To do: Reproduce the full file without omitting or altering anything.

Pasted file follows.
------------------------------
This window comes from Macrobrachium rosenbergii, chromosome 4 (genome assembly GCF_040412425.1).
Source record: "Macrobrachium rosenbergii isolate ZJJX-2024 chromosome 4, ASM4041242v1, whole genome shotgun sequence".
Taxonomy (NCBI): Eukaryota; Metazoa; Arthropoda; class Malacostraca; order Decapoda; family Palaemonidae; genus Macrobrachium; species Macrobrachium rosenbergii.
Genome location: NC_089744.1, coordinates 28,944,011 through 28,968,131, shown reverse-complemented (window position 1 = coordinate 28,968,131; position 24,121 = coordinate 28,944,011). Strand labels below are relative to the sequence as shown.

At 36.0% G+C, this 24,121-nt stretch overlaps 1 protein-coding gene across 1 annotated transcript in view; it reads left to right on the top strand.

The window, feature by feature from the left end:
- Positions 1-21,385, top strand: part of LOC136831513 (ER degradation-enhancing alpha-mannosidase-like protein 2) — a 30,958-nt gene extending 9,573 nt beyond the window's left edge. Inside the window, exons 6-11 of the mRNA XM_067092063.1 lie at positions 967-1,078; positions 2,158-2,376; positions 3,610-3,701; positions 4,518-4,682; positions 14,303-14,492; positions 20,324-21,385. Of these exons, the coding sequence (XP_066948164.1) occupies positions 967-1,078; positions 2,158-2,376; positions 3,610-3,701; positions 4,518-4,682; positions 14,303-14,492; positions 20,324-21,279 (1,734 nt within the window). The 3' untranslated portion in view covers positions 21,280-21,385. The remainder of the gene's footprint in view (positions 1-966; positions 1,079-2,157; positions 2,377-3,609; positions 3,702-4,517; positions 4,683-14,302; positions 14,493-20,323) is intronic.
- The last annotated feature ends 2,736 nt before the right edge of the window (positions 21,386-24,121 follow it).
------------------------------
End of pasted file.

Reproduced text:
This window comes from Macrobrachium rosenbergii, chromosome 4 (genome assembly GCF_040412425.1).
Source record: "Macrobrachium rosenbergii isolate ZJJX-2024 chromosome 4, ASM4041242v1, whole genome shotgun sequence".
Taxonomy (NCBI): Eukaryota; Metazoa; Arthropoda; class Malacostraca; order Decapoda; family Palaemonidae; genus Macrobrachium; species Macrobrachium rosenbergii.
Genome location: NC_089744.1, coordinates 28,944,011 through 28,968,131, shown reverse-complemented (window position 1 = coordinate 28,968,131; position 24,121 = coordinate 28,944,011). Strand labels below are relative to the sequence as shown.

At 36.0% G+C, this 24,121-nt stretch overlaps 1 protein-coding gene across 1 annotated transcript in view; it reads left to right on the top strand.

The window, feature by feature from the left end:
- Positions 1-21,385, top strand: part of LOC136831513 (ER degradation-enhancing alpha-mannosidase-like protein 2) — a 30,958-nt gene extending 9,573 nt beyond the window's left edge. Inside the window, exons 6-11 of the mRNA XM_067092063.1 lie at positions 967-1,078; positions 2,158-2,376; positions 3,610-3,701; positions 4,518-4,682; positions 14,303-14,492; positions 20,324-21,385. Of these exons, the coding sequence (XP_066948164.1) occupies positions 967-1,078; positions 2,158-2,376; positions 3,610-3,701; positions 4,518-4,682; positions 14,303-14,492; positions 20,324-21,279 (1,734 nt within the window). The 3' untranslated portion in view covers positions 21,280-21,385. The remainder of the gene's footprint in view (positions 1-966; positions 1,079-2,157; positions 2,377-3,609; positions 3,702-4,517; positions 4,683-14,302; positions 14,493-20,323) is intronic.
- The last annotated feature ends 2,736 nt before the right edge of the window (positions 21,386-24,121 follow it).